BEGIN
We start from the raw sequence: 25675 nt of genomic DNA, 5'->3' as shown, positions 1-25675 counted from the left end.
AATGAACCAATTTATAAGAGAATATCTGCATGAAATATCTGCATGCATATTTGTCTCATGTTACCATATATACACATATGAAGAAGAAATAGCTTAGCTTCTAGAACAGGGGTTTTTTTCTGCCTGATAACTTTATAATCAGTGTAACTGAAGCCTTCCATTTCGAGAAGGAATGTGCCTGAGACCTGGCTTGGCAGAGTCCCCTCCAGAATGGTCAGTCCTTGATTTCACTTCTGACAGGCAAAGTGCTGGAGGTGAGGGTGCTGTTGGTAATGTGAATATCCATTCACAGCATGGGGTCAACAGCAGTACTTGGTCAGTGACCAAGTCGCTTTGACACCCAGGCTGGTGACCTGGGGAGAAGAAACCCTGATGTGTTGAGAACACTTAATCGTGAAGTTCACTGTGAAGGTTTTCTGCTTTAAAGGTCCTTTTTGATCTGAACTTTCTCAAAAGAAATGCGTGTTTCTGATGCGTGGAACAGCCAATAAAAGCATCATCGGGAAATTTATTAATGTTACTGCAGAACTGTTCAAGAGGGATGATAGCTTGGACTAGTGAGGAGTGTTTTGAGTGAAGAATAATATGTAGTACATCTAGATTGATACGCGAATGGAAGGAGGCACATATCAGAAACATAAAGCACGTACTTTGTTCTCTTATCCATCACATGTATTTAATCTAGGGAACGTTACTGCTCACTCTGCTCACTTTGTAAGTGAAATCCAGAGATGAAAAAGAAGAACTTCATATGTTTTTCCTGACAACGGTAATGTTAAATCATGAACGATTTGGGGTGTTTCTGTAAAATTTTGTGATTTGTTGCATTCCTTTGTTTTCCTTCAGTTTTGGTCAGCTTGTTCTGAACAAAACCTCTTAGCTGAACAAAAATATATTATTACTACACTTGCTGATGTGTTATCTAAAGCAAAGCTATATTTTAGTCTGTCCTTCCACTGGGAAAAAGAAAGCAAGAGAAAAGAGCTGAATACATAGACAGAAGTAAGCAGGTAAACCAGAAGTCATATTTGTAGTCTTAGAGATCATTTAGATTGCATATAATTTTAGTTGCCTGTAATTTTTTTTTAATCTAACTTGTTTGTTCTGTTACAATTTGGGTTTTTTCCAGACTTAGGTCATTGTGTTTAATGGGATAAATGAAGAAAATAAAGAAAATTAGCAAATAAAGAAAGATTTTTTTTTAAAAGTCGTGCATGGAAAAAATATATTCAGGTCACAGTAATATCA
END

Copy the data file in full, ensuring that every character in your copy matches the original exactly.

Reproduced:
We start from the raw sequence: 25675 nt of genomic DNA, 5'->3' as shown, positions 1-25675 counted from the left end.
AATGAACCAATTTATAAGAGAATATCTGCATGAAATATCTGCATGCATATTTGTCTCATGTTACCATATATACACATATGAAGAAGAAATAGCTTAGCTTCTAGAACAGGGGTTTTTTTCTGCCTGATAACTTTATAATCAGTGTAACTGAAGCCTTCCATTTCGAGAAGGAATGTGCCTGAGACCTGGCTTGGCAGAGTCCCCTCCAGAATGGTCAGTCCTTGATTTCACTTCTGACAGGCAAAGTGCTGGAGGTGAGGGTGCTGTTGGTAATGTGAATATCCATTCACAGCATGGGGTCAACAGCAGTACTTGGTCAGTGACCAAGTCGCTTTGACACCCAGGCTGGTGACCTGGGGAGAAGAAACCCTGATGTGTTGAGAACACTTAATCGTGAAGTTCACTGTGAAGGTTTTCTGCTTTAAAGGTCCTTTTTGATCTGAACTTTCTCAAAAGAAATGCGTGTTTCTGATGCGTGGAACAGCCAATAAAAGCATCATCGGGAAATTTATTAATGTTACTGCAGAACTGTTCAAGAGGGATGATAGCTTGGACTAGTGAGGAGTGTTTTGAGTGAAGAATAATATGTAGTACATCTAGATTGATACGCGAATGGAAGGAGGCACATATCAGAAACATAAAGCACGTACTTTGTTCTCTTATCCATCACATGTATTTAATCTAGGGAACGTTACTGCTCACTCTGCTCACTTTGTAAGTGAAATCCAGAGATGAAAAAGAAGAACTTCATATGTTTTTCCTGACAACGGTAATGTTAAATCATGAACGATTTGGGGTGTTTCTGTAAAATTTTGTGATTTGTTGCATTCCTTTGTTTTCCTTCAGTTTTGGTCAGCTTGTTCTGAACAAAACCTCTTAGCTGAACAAAAATATATTATTACTACACTTGCTGATGTGTTATCTAAAGCAAAGCTATATTTTAGTCTGTCCTTCCACTGGGAAAAAGAAAGCAAGAGAAAAGAGCTGAATACATAGACAGAAGTAAGCAGGTAAACCAGAAGTCATATTTGTAGTCTTAGAGATCATTTAGATTGCATATAATTTTAGTTGCCTGTAATTTTTTTTTAATCTAACTTGTTTGTTCTGTTACAATTTGGGTTTTTTCCAGACTTAGGTCATTGTGTTTAATGGGATAAATGAAGAAAATAAAGAAAATTAGCAAATAAAGAAAGATTTTTTTTTAAAAGTCGTGCATGGAAAAAATATATTCAGGTCACAGTAATATCA